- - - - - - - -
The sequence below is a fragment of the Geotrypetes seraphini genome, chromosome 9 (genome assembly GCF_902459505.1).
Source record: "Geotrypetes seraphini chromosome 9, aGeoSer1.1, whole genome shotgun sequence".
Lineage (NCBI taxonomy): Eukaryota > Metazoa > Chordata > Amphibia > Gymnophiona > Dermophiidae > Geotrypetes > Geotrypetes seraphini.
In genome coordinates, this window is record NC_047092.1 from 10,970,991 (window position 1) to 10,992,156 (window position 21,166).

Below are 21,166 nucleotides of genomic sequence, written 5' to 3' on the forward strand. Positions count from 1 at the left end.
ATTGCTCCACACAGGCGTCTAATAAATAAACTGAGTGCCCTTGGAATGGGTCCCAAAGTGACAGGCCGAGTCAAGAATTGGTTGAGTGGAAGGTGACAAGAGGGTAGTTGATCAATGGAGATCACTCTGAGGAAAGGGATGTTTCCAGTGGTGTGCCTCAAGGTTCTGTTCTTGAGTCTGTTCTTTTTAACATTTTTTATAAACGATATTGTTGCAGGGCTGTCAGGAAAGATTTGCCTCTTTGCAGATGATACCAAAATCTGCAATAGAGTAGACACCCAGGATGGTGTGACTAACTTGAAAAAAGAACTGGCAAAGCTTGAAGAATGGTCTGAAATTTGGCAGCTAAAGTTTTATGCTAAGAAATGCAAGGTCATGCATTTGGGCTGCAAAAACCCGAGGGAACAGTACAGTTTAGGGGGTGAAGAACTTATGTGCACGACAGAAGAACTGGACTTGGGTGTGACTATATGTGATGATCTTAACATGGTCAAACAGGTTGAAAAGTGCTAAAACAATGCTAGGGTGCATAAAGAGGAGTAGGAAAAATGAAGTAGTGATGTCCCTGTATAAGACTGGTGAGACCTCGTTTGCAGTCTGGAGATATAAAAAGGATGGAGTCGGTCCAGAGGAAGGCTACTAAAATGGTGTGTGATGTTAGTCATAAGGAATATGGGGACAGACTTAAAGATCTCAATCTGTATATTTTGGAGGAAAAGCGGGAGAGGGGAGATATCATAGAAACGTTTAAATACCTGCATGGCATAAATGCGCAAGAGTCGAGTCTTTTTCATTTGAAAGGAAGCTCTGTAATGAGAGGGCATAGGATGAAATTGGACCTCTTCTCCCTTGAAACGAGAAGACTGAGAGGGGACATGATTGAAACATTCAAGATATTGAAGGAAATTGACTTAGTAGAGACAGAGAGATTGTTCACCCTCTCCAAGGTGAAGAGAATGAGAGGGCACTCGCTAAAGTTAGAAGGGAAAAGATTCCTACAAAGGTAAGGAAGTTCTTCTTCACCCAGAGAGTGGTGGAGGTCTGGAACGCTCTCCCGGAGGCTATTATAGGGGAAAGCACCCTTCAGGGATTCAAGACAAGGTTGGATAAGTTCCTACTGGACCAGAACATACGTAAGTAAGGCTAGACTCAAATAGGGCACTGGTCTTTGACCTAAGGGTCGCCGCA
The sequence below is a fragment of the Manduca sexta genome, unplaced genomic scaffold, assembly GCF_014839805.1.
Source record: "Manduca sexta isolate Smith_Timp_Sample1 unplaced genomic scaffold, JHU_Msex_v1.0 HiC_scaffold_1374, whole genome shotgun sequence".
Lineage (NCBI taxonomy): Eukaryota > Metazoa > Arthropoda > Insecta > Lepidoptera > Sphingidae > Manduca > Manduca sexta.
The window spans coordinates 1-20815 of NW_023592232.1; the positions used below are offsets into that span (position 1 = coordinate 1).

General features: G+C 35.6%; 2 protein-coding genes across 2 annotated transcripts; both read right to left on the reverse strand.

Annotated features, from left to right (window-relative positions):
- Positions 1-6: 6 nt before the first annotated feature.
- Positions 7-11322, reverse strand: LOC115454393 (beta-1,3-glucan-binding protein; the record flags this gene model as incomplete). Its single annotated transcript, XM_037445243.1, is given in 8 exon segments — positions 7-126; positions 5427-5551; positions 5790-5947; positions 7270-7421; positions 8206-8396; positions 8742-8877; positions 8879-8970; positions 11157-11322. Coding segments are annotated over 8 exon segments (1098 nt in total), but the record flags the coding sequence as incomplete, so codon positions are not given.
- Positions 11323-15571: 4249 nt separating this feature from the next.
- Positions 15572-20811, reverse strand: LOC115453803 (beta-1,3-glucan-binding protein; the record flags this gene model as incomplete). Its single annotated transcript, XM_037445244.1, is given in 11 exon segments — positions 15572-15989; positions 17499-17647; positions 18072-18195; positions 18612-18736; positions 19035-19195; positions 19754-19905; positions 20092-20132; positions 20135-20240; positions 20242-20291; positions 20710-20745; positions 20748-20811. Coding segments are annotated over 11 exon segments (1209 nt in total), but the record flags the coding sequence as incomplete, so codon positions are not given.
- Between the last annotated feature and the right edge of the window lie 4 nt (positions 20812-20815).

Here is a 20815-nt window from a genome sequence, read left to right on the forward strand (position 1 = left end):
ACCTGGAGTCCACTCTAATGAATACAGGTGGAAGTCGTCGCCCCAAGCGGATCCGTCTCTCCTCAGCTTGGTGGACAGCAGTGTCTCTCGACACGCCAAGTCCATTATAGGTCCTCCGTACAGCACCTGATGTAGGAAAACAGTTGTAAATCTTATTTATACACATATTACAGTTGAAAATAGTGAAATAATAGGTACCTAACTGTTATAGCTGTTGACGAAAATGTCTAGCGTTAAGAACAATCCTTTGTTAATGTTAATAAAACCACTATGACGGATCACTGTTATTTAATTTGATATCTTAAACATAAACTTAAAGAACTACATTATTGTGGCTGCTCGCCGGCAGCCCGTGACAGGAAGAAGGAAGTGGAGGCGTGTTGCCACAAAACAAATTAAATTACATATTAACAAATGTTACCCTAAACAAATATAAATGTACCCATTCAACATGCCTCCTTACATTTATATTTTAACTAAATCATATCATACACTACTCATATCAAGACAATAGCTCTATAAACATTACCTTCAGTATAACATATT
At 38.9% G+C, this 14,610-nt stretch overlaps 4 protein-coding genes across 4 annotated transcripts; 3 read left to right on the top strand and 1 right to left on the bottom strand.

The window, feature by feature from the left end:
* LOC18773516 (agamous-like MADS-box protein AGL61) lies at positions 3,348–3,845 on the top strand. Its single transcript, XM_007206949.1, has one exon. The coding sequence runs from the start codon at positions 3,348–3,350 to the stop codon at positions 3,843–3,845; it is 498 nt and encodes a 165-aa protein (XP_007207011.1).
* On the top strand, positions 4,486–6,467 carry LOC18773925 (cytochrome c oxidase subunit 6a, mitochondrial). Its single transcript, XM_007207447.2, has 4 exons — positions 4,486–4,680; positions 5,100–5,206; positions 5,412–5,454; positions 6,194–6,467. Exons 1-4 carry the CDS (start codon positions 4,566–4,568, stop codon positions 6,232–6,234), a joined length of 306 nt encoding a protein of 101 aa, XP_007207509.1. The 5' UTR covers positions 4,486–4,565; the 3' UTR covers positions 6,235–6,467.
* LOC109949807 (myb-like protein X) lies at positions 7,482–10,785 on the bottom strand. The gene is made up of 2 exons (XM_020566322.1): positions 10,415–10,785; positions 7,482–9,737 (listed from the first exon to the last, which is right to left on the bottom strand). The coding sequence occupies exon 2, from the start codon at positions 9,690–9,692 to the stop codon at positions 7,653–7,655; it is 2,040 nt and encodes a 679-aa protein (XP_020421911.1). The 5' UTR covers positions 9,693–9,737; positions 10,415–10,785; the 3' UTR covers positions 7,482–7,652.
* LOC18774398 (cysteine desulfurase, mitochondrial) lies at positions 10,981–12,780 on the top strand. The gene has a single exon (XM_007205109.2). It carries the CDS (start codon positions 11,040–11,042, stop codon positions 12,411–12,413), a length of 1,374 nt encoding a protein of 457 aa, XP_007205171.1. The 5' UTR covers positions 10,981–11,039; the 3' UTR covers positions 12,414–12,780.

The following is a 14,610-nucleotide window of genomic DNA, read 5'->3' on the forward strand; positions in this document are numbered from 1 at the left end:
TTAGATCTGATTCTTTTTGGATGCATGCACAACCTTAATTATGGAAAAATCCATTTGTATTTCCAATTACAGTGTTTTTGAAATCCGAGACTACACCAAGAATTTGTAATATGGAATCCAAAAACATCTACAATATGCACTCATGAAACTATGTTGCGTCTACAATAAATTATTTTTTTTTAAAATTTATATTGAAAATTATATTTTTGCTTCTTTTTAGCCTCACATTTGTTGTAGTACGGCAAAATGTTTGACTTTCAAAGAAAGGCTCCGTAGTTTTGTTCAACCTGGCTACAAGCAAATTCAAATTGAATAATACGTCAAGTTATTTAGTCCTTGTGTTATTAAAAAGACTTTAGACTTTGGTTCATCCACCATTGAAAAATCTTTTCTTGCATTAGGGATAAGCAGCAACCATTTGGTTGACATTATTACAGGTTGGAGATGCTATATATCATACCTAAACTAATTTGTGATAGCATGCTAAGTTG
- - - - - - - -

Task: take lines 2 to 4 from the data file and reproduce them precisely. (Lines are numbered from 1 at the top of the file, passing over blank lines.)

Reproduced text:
Source record: "Geotrypetes seraphini chromosome 9, aGeoSer1.1, whole genome shotgun sequence".
Lineage (NCBI taxonomy): Eukaryota > Metazoa > Chordata > Amphibia > Gymnophiona > Dermophiidae > Geotrypetes > Geotrypetes seraphini.
In genome coordinates, this window is record NC_047092.1 from 10,970,991 (window position 1) to 10,992,156 (window position 21,166).